FIGURE 9 is a perspective view of a plurality of joined can re-sealers according to another embodiment of the present invention.

FIGURE 10 is a cross-sectional view taken across line 10-10 of FIGURE 9.

FIGURE 11 is a plan view of a plurality of joined can re-sealers according to a further embodiment of the present invention.

Description of preferred embodiments of the invention Referring to the drawing, a sheet 10 of formable material preferably a thermoplastic, is formed as by vacuum molding or the like to provide at least one plug or sealing portion 12. The portion of sheet 10 surrounding each sealing portion 12 forms a flange or grip portion 4.

Each sealing portion .12 is formed specifically to the contour of the hole into which it is intended to be inserted. For example, the hole punched by the common can opener is substantially triangular in shape, the triangle being substantially equilateral. The extent to which the can opener is forced into the can top determines the size of the triangular hole. Sealing portion v12 adapted to seal such a hole is accordingly a truncated pyramid any right cross-section of which is an equilateral triangle. Such a sealing portion 12 may be inserted into a triangular can hole to the extent necessary for proper sealing regardless of the size of that hole up to the largest dimension of that sealing portion.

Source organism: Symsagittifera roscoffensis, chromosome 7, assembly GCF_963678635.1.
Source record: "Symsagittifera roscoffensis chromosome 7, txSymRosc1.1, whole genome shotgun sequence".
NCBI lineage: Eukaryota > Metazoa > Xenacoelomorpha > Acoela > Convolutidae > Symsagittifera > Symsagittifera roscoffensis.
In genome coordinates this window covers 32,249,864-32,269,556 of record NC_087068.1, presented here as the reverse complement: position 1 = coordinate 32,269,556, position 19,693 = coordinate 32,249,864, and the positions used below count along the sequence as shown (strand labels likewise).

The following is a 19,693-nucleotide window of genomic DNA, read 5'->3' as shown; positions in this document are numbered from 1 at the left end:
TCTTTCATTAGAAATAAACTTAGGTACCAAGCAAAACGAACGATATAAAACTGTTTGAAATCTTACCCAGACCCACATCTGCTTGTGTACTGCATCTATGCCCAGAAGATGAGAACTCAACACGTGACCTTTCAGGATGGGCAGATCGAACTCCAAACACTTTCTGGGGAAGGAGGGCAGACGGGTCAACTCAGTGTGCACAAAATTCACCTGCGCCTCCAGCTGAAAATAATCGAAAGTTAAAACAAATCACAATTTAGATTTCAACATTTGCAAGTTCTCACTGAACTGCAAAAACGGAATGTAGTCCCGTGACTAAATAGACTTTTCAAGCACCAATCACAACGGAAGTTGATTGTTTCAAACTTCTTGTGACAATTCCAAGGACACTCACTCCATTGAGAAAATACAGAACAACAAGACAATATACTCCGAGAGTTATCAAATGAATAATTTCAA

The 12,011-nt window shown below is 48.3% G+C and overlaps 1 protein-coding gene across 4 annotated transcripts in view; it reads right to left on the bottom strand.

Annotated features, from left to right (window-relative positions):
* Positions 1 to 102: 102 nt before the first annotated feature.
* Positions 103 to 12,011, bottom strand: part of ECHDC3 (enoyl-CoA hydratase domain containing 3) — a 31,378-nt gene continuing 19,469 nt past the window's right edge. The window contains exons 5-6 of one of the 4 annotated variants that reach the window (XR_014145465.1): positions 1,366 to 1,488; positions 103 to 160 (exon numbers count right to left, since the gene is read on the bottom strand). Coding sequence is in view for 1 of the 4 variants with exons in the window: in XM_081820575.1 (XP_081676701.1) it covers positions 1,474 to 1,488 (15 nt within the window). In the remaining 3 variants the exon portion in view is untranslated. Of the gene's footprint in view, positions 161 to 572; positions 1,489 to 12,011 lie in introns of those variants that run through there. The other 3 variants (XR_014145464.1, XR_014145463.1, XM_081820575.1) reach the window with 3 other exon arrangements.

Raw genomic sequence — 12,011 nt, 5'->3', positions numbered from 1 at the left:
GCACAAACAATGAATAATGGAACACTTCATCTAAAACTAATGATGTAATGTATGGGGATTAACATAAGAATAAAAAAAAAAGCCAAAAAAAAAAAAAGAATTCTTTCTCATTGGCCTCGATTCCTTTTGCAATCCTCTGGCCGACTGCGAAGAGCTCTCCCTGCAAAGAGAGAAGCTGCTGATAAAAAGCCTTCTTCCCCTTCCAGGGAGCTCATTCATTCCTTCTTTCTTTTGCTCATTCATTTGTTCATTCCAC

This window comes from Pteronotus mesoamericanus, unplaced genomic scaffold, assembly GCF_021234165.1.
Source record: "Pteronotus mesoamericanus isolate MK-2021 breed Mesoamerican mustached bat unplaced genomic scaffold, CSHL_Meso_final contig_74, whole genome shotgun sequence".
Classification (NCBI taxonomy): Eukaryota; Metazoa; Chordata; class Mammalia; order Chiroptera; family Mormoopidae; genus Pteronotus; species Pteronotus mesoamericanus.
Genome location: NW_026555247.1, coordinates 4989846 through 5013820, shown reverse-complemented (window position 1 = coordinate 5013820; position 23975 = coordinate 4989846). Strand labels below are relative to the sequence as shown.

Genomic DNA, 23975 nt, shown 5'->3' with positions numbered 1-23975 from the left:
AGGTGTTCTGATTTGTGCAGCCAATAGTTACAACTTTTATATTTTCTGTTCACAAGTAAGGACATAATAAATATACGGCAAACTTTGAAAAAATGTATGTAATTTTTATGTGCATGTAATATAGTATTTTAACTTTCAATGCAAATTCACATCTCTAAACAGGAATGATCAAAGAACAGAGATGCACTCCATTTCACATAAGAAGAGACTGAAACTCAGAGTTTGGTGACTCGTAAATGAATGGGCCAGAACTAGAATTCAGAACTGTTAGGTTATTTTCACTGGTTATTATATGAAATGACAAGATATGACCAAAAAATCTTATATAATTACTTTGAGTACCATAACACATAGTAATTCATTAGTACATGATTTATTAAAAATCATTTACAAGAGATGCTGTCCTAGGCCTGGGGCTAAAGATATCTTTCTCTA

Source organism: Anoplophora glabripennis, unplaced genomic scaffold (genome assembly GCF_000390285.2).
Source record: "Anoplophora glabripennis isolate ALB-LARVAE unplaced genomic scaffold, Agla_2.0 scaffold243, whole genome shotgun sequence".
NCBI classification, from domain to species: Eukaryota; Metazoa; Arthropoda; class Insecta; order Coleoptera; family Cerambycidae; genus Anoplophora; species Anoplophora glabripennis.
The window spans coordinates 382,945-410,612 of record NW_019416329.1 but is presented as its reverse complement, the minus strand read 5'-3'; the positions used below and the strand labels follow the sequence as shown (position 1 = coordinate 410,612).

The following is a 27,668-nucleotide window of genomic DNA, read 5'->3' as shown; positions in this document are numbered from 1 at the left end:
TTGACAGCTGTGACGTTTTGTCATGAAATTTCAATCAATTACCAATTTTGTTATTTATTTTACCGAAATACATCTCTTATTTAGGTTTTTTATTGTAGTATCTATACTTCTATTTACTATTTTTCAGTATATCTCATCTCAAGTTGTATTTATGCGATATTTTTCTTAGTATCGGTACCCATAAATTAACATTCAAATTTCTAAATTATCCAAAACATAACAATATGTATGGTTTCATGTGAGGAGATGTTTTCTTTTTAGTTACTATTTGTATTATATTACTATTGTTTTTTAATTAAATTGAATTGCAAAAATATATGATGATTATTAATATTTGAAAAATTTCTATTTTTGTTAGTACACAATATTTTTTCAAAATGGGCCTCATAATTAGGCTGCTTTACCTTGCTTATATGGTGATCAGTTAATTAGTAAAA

As a further example of the formation of a sealing portion 12 to the contour of the hole into which it is intended to be inserted, FIGURE 1 shows two other sealing portions 12a and 12b each of which is intended for insertion into a can hole produced by removal of the socalled pull-tab manually opened can. The curious and somewhat irregular configuration produced in the hole necessitated by the exigences of the pull-tab design heretofore defied conventional re-sealing. Forming sealing portion 12a or 12b with an integral grip portion 14 from sheet 10 provides a most economical and useful re-sealer. It is to a great extent the negligible cost of manufacture that permits the present invention to be economically feasible although varying plug contours and shapes are herein taught and contemplated. The can re-sealer of the present invention may be intended to be a throw-away article, or more precisely, to be used only with a given can and to be disposed therewith. To this end, sheet may be relatively thin since wearing properties are of little concern. Of course, should it be desired to produce a more useful and long lived product, which can be used time and again, it is only necessary to provide a thicker and therefore more durable sheet 10. It is also possible to mold the can re-sealers of the present invention such that they are solid rather than hollow.